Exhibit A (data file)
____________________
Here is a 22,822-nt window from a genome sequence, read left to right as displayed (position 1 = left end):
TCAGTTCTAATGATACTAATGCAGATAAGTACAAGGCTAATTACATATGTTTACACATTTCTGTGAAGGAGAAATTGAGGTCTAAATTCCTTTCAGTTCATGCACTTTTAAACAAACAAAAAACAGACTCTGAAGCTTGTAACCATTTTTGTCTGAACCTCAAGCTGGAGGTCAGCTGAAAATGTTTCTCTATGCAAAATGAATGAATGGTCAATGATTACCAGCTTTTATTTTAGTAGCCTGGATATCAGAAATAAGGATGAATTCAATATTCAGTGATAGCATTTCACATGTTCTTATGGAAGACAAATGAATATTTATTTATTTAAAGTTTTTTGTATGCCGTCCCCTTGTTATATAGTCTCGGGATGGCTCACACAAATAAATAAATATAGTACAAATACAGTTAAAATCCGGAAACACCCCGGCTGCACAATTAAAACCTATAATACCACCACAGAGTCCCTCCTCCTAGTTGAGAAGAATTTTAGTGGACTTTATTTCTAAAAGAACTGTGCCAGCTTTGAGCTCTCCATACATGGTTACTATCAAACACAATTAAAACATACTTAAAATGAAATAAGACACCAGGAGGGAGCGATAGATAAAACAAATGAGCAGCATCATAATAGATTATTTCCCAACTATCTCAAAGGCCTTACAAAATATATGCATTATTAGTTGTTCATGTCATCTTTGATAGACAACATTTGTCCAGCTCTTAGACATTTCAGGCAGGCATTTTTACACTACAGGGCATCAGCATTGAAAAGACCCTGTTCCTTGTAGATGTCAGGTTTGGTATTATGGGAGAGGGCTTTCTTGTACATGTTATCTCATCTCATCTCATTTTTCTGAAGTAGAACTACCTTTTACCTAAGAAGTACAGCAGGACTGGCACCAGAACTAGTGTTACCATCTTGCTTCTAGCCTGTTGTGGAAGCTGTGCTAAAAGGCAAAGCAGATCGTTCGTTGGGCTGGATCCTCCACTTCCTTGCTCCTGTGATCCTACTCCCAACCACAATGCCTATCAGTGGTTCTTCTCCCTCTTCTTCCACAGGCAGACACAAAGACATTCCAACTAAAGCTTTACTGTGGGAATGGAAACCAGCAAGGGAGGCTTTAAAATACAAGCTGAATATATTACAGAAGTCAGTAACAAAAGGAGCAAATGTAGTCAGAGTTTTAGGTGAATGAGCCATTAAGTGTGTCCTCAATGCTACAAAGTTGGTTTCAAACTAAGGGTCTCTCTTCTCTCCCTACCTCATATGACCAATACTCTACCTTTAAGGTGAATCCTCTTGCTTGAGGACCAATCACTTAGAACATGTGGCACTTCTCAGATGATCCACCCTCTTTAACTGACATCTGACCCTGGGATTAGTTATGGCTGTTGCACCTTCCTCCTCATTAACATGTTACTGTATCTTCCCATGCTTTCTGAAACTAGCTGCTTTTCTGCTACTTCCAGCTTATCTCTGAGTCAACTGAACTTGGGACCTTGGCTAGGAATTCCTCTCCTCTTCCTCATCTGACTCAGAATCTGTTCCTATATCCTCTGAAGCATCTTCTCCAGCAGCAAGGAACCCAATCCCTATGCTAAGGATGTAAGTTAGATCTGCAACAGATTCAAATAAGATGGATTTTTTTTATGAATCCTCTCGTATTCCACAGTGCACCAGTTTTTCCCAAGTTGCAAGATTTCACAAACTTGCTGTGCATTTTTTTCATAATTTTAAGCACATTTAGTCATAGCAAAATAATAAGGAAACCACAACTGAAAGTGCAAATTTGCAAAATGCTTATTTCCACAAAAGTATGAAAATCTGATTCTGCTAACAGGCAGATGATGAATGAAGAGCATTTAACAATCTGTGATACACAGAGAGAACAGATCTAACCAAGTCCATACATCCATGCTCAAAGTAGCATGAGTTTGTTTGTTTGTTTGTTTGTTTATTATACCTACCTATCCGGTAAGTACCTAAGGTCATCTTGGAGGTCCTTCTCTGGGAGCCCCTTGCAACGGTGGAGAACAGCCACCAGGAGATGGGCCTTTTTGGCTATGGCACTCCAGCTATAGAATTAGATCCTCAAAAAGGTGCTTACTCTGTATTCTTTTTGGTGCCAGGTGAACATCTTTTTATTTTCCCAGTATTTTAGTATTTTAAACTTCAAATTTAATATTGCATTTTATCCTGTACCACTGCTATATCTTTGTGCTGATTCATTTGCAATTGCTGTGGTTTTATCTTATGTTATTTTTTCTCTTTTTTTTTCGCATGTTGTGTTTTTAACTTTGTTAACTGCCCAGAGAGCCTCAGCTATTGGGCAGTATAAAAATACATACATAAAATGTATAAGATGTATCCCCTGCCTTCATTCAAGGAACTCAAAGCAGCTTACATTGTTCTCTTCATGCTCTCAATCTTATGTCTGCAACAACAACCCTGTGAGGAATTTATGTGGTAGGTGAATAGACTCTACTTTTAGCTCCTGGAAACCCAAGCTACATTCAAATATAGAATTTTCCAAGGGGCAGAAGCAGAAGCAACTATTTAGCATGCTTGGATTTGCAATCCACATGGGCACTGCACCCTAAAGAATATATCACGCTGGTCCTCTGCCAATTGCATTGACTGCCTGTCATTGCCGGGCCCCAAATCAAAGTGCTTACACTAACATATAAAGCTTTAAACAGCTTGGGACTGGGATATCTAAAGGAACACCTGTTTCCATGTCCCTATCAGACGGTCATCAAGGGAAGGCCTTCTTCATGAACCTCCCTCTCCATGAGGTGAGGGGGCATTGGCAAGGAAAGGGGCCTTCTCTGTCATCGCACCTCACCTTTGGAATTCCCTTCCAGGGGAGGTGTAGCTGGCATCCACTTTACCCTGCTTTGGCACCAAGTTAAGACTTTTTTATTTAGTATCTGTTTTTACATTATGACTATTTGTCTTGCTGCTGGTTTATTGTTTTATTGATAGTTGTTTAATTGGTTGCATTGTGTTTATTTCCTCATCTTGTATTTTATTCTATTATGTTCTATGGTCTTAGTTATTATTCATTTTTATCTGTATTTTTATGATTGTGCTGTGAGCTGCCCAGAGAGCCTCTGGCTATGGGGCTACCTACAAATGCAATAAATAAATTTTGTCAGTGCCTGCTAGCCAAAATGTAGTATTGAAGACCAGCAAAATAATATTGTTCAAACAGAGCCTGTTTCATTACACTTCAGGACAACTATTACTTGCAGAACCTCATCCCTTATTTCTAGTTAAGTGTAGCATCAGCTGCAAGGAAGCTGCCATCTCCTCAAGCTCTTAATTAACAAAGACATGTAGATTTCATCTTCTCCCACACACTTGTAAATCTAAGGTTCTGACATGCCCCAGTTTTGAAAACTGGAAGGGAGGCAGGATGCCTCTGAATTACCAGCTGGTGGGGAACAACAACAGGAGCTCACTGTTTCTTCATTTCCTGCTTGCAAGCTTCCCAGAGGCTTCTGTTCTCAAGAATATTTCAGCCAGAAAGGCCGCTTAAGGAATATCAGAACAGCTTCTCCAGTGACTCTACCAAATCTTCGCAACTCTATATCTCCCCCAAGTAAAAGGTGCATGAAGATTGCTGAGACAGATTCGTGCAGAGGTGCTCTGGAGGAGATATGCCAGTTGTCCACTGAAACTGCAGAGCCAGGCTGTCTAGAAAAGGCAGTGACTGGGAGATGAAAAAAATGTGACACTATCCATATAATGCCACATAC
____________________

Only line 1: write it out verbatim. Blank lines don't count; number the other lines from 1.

Here is a 22,822-nt window from a genome sequence, read left to right as displayed (position 1 = left end):